From modest beginnings, Ralph Bunche rose to become one of the architects of the United Nations and winner of the Nobel Peace Prize. He was a most effective diplomat with a string of successes in the world's trouble spots including Palestine, Cyprus and the Congo. In this portrayal, we see how Bunche's racial consciousness and pride were forged and how they sustained him through a lifetime's battle with prejudice, from his work at the United Nations to his sympathetic engagement with both Martin Luther King, Jr and Malcolm X.
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The first full-dress biography of Bunche--and one that brings to life the many achievements of a remarkable diplomat. Drawing on access to Bunche's private papers and to knowledge gained during his stint as Bunche's assistant at the UN, Urquhart (A Life in Peace and War, 1987; Hammarskjold, 1972) offers a nuanced portrait of an exceptional man who began as a militant critic of white America and ended as a member of its establishment. Bunche, the grandson of a former slave, graduated from UCLA in 1927, earned a doctorate at Harvard, and helped Gunnar Myrdal research his landmark study, An American Dilemma. During WW II, the future UN undersecretary general served with the OSS, moving in 1944 to the State Department, where--in his capacity as head of the section dealing with colonial affairs--he participated in the founding of the UN and the drafting of its charter. In the wake of his appointment to the UN Secretariat, Bunche negotiated the 1949 armistice between Israel and its Arab neighbors, a feat that won him the Nobel Peace Prize in 1950. As the secretary-general's chief troubleshooter, he directed missions to defuse the Suez, Congo, Cyprus, and other crises. Though a world-class statesmen widely esteemed for his mediation talents, the globe-trotting Bunche (who died in 1971 at age 67) remained a second-class citizen subject to racial discrimination in the US--where he was visibly, if judiciously, active in the civil-rights movement. Throughout, Urquhart provides perceptive accounts of Bunche's many appearances on the international stage, plus valuable perspectives on his relations with a close-knit family. As additional archival material becomes available, scholars will no doubt pay closer attention to Bunche's extraordinary accomplishments as a peacemaker. But be that as it may, Urquhart's scrupulously documented, wide-angle narrative bids fair to become a standard reference on the man. (Photographs--not seen) -- Copyright ©1993, Kirkus Associates, LP. All rights reserved.From Publishers Weekly:
Although it does not ignore his personal life, this substantial, sympathetic biography emphasizes the Nobel Prize-winning African American diplomat's remarkable international career. Growing up in Los Angeles, Bunche (1903-1971) credited his grandmother with instilling his respect for education; he would later study at UCLA and Harvard, pursuing his interest in the oppressed peoples of the world, whom he saw as having much in common with American blacks. The unpretentious Bunche followed his international concerns, moving from the OSS to the State Department, and finally, in 1945, to the nascent United Nations, where he would do his greatest work, including his Nobel-winning diplomacy in Palestine. Urquhart ( Hammarskjold ) first met Bunche in 1945 and was his chief assistant at the U.N. from 1954-1971, so it is surprising that there are few personal anecdotes here about Bunche's skirmishes with McCarthyism, his involvement with atomic energy policy as a U.N. undersecretary, his negotiations in newly decolonized Congo and his other efforts. While Urquhart does recount Bunche's opposition to separatist Black Power advocates and his unheeded prescriptions for inner-city development, he does not assess Bunche's current place in the views of African Americans. Photos not seen by PW .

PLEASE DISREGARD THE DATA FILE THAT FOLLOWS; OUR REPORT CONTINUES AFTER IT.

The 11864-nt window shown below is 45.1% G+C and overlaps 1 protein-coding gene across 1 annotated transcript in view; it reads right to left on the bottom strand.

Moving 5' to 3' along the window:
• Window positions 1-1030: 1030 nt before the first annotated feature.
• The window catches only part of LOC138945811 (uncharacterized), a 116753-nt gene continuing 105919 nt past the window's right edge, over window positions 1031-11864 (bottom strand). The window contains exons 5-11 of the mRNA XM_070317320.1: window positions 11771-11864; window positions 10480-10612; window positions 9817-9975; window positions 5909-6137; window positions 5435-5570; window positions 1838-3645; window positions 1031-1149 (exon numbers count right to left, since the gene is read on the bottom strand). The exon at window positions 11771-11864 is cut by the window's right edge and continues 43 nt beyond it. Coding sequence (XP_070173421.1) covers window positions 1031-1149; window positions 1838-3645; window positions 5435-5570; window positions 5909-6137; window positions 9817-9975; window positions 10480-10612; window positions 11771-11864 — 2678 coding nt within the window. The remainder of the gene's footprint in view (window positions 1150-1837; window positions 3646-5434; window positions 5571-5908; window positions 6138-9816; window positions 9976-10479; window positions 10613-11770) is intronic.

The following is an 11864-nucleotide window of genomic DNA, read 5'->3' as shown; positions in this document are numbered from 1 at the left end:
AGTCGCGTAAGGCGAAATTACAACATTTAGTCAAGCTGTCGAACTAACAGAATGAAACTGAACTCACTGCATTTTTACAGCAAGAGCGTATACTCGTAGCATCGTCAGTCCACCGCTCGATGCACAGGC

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Book Description W. W. Norton & Company, New York, 1993. Hardcover. Book Condition: New. Dust Jacket Condition: New. 1st Edition. Fist edition 1993, first printing, number line starts with 1. Hardcover with DJ. Condition new, square tight and crisp book, no edgewear, no markings of any kind, no names no underlinings no highlights no bent pages, Not a reminder. DJ new, bright and shiny, no tears no chips no edgewear, Price Not clipped. 8vo, 464 pages, illustrated with photographs. Bookseller Inventory # 013697
Book Description W. W. Norton & Company, 1993. Hardcover. Book Condition: New. Never used!. Bookseller Inventory # P110393035271
Book Description W. W. Norton & Company. Hardcover. Book Condition: New. 0393035271 New Condition. Bookseller Inventory # NEW7.0129256